Asteroids to shed light on the composition of outer solar system objects

Asteroids to shed light on the composition of outer solar system objects

Asteroids to shed light on the composition of outer solar system objects https://asteroidday-uploads.s3.eu-central-1.amazonaws.com/wp-content/uploads/2023/05/24200426/news.jpeg 512 512 Asteroid Day Asteroid Day https://asteroidday-uploads.s3.eu-central-1.amazonaws.com/wp-content/uploads/2023/05/24200426/news.jpeg

Artist’s graphic of the asteroid belt, part of Dawn’s Mission Art series. Credit: NASA/McREL

More and more asteroid missions are launched by scientists and commercial companies with the aim to collect samples to better understand them, possibly mine them or merely analyse their composition. A future United Arab Emirates (UAE) mission visiting seven different asteroids in the main asteroid belt between Mars and Jupiter, is planning to do just this.

The mission seeks to research the origin and evolution of water-rich asteroids, as well as explore their potential as resource depots. The solar-electric propulsion system powered spacecraft will perform high-speed encounters with six main belt asteroids:

  • The merely 2.3-kilometre-diameter asteroid 10253 Westerwald was discovered in 1973 by Dutch astronomer, Cornelis Johannes van Houten and his wife, Ingrid van Houten-Groeneveld. The celestial object was named after Westerwald, a volcanic low mountain range north of the Lahn river in Germany.
  • The 44-kilometre-diameter 623 Chimaera was discovered in 1907 by K. Lohnert in Heidelberg.
  • 13294 Rockox was discovered in 1998 by Eric Walter Elst at the European Southern Observatory. The 5.2-kilometre-diameter asteroid was named after humanist and maecenas, Nicolaas Rockox of Antwerp.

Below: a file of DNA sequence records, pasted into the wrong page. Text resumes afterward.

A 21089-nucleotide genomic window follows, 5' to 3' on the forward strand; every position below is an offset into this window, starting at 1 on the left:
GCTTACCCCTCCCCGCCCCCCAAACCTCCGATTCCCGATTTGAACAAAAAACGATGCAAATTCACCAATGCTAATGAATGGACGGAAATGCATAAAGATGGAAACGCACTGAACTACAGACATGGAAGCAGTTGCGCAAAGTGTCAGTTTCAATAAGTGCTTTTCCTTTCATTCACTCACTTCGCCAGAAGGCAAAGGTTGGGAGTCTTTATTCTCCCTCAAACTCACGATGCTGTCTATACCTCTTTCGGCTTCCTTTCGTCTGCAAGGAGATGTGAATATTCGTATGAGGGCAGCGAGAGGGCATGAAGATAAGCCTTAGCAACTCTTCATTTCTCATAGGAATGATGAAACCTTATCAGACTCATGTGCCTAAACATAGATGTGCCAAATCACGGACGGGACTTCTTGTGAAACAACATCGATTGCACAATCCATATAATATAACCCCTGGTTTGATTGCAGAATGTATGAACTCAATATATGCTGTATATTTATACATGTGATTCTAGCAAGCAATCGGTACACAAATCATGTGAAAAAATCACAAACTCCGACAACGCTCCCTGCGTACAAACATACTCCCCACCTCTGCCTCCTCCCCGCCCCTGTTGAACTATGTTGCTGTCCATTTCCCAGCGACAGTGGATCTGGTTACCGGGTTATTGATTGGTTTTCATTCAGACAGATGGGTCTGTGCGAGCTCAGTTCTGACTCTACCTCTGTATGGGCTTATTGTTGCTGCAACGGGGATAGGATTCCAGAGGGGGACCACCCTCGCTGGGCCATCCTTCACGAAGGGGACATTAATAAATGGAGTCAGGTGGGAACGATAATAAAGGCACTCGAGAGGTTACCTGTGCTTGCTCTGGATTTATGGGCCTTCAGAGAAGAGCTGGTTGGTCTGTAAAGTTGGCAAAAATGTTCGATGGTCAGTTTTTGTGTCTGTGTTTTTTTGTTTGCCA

• Asteroid 88055 has a diameter of 5.4 km and was discovered in the year 2000 as part of the LINEAR (Lincoln Near-Earth Asteroid Research) project.
  • The 6.7-kilometre-diameter asteroid 23871 was discovered in 1998 by LINEAR.
  • Asteroid 59980 has a diameter of 7.9 km and was discovered in 1999 by LINEAR at Socorro, New Mexico.

The spacecraft will then rendezvous with the 50.7-kilometre-diameter 269 Justitia, discovered by Austrian astronomer, Johann Palisa in 1887, to characterise the surface composition, geology, and gravity field of the asteroid. The largest asteroid in size among the seven to be visited by the UAE’s probe, has a reddish hue, most likely due to the presence of organic compounds (tholins) on its surface.

Tholins are abundant on the dwarf planet Pluto as well as other icy bodies in our outer solar system. According to scientists, it is likely that 269 Justitia formed beyond Neptune and so it could provide information on the composition of celestial objects beyond the gas giant.

If everything goes to plan, the first asteroid flyby will occur in 2030 followed by five more flybys and eventually a rendezvous with 269 Justitia in April 2034.

Learn more about asteroids:
Were the first asteroids discovered by chance?
LEARN-Why aren’t asteroids round?